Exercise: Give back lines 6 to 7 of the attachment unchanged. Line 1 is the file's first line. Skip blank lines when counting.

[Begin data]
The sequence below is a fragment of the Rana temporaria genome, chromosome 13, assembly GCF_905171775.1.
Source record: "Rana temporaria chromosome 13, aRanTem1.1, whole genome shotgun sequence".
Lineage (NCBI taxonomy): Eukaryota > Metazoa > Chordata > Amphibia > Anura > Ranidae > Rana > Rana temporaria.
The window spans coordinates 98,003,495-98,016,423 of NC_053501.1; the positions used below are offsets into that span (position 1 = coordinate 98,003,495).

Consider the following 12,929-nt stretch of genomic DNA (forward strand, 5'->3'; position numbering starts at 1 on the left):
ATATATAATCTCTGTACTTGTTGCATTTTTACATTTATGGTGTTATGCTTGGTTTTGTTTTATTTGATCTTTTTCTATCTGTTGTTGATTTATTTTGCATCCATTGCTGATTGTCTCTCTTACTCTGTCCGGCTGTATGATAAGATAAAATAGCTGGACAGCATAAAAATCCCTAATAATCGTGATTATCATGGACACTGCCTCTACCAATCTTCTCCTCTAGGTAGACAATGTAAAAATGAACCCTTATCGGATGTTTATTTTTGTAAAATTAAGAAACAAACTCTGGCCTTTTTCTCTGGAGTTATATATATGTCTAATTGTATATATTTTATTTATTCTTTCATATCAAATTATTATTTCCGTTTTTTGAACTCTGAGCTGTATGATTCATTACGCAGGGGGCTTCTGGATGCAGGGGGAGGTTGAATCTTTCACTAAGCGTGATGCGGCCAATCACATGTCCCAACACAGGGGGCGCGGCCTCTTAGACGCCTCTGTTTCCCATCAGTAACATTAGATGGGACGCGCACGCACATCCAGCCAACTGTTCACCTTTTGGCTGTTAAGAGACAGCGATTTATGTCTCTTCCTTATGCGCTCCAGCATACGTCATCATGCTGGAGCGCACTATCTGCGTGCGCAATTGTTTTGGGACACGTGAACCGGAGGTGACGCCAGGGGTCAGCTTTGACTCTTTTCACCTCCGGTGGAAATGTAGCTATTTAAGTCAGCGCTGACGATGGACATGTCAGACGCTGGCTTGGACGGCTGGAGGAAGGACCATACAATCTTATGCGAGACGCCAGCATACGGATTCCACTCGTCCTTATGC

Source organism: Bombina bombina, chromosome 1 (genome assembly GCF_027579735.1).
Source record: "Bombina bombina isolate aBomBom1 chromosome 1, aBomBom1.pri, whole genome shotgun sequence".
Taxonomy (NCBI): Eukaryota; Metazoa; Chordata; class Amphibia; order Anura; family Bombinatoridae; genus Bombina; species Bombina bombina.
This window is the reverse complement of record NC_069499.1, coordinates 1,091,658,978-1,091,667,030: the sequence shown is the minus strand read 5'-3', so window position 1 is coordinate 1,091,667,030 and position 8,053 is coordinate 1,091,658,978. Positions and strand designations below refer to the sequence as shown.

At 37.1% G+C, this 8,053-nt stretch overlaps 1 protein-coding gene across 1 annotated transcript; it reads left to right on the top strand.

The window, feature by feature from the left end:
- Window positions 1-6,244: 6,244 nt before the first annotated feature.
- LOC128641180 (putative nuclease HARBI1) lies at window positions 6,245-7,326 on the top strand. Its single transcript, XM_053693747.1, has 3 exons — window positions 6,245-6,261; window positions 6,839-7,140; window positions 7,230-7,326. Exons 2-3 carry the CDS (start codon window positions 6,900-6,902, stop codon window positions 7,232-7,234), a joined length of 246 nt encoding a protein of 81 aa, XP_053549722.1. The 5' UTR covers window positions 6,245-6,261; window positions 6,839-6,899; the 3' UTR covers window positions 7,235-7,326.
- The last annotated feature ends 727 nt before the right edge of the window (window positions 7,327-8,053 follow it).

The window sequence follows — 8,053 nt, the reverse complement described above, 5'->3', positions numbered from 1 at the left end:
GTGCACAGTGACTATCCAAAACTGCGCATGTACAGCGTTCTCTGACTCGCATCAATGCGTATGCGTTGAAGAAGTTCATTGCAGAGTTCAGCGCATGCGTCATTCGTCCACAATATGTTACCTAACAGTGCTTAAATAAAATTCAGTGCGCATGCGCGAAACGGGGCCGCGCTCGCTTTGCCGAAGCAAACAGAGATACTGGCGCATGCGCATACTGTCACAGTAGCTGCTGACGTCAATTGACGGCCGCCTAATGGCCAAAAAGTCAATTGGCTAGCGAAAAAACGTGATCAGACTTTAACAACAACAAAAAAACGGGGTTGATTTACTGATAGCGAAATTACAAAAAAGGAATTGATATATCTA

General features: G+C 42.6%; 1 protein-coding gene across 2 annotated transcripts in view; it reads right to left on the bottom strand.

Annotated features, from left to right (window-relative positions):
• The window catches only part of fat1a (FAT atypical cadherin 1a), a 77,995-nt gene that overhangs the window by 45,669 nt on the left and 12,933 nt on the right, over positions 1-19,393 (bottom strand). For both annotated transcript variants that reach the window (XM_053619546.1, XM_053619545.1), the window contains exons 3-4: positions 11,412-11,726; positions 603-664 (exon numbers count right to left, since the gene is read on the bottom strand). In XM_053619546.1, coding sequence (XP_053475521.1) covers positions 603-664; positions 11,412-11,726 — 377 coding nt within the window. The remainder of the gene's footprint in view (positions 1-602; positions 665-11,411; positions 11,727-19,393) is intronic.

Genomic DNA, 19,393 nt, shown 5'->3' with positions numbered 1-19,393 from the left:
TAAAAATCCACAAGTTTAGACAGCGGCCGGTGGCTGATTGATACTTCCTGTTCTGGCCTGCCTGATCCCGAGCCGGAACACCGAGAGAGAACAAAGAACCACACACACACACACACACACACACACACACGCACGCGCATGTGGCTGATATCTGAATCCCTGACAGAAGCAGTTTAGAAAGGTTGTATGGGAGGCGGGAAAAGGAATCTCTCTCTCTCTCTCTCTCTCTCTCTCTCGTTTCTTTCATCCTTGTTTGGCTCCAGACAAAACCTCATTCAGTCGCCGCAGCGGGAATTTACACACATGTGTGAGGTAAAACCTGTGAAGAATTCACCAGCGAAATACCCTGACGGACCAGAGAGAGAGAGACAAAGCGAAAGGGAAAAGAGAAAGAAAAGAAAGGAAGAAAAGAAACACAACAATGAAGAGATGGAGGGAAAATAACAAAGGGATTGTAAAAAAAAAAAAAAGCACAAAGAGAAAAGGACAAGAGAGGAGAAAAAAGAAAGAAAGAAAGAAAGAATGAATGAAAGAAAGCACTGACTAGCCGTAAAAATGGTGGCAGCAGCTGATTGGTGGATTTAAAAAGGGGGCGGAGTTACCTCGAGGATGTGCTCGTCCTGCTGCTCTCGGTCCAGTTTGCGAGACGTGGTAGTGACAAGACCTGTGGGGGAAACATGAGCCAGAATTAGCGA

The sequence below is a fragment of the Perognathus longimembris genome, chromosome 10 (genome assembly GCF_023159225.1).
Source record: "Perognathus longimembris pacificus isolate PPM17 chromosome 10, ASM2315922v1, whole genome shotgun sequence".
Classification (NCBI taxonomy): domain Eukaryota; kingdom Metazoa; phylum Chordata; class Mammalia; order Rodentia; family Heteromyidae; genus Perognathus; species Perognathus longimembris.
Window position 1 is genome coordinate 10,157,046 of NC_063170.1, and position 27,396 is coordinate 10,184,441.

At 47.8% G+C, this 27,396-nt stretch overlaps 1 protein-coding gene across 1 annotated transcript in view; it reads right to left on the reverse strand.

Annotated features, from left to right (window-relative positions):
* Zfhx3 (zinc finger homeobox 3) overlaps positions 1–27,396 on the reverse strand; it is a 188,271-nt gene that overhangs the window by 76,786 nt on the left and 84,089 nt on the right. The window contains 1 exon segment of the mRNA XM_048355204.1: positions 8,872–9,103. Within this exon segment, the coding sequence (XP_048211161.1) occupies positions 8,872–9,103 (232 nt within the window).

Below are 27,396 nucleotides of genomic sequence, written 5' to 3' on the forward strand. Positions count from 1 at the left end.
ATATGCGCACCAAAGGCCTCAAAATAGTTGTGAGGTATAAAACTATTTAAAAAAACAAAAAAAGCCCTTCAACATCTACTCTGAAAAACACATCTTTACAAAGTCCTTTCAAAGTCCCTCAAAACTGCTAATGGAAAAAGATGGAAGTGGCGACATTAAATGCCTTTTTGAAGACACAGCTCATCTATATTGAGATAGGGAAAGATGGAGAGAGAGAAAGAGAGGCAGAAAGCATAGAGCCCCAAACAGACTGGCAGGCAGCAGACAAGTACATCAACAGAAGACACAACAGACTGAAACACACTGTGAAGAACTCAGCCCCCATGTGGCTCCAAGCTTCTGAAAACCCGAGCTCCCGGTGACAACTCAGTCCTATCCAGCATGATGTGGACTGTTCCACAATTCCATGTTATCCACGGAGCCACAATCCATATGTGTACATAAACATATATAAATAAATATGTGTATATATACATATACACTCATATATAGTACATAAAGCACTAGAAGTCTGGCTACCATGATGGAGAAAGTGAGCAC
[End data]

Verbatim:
ATATATAATCTCTGTACTTGTTGCATTTTTACATTTATGGTGTTATGCTTGGTTTTGTTTTATTTGATCTTTTTCTATCTGTTGTTGATTTATTTTGCATCCATTGCTGATTGTCTCTCTTACTCTGTCCGGCTGTATGATAAGATAAAATAGCTGGACAGCATAAAAATCCCTAATAATCGTGATTATCATGGACACTGCCTCTACCAATCTTCTCCTCTAGGTAGACAATGTAAAAATGAACCCTTATCGGATGTTTATTTTTGTAAAATTAAGAAACAAACTCTGGCCTTTTTCTCTGGAGTTATATATATGTCTAATTGTATATATTTTATTTATTCTTTCATATCAAATTATTATTTCCGTTTTTTGAACTCTGAGCTGTATGATTCATTACGCAGGGGGCTTCTGGATGCAGGGGGAGGTTGAATCTTTCACTAAGCGTGATGCGGCCAATCACATGTCCCAACACAGGGGGCGCGGCCTCTTAGACGCCTCTGTTTCCCATCAGTAACATTAGATGGGACGCGCACGCACATCCAGCCAACTGTTCACCTTTTGGCTGTTAAGAGACAGCGATTTATGTCTCTTCCTTATGCGCTCCAGCATACGTCATCATGCTGGAGCGCACTATCTGCGTGCGCAATTGTTTTGGGACACGTGAACCGGAGGTGACGCCAGGGGTCAGCTTTGACTCTTTTCACCTCCGGTGGAAATGTAGCTATTTAAGTCAGCGCTGACGATGGACATGTCAGACGCTGGCTTGGACGGCTGGAGGAAGGACCATACAATCTTATGCGAGACGCCAGCATACGGATTCCACTCGTCCTTATGC

Source organism: Bombina bombina, chromosome 1 (genome assembly GCF_027579735.1).